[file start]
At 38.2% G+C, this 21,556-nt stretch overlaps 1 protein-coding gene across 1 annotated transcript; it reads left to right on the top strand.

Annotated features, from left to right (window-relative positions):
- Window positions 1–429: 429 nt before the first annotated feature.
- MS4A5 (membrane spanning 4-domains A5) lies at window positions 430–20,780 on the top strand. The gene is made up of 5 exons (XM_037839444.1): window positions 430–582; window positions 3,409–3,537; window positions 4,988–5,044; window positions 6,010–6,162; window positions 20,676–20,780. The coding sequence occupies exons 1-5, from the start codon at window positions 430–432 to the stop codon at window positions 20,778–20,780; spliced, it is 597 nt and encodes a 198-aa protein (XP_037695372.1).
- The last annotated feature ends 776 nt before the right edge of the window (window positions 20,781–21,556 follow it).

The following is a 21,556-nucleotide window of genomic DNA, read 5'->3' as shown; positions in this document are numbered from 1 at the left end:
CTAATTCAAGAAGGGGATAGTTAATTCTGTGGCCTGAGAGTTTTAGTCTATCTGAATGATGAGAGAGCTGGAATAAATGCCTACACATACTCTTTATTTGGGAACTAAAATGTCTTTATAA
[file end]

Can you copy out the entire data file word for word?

At 38.2% G+C, this 21,556-nt stretch overlaps 1 protein-coding gene across 1 annotated transcript; it reads left to right on the top strand.

Annotated features, from left to right (window-relative positions):
- Window positions 1–429: 429 nt before the first annotated feature.
- MS4A5 (membrane spanning 4-domains A5) lies at window positions 430–20,780 on the top strand. The gene is made up of 5 exons (XM_037839444.1): window positions 430–582; window positions 3,409–3,537; window positions 4,988–5,044; window positions 6,010–6,162; window positions 20,676–20,780. The coding sequence occupies exons 1-5, from the start codon at window positions 430–432 to the stop codon at window positions 20,778–20,780; spliced, it is 597 nt and encodes a 198-aa protein (XP_037695372.1).
- The last annotated feature ends 776 nt before the right edge of the window (window positions 20,781–21,556 follow it).

The following is a 21,556-nucleotide window of genomic DNA, read 5'->3' as shown; positions in this document are numbered from 1 at the left end:
CTAATTCAAGAAGGGGATAGTTAATTCTGTGGCCTGAGAGTTTTAGTCTATCTGAATGATGAGAGAGCTGGAATAAATGCCTACACATACTCTTTATTTGGGAACTAAAATGTCTTTATAA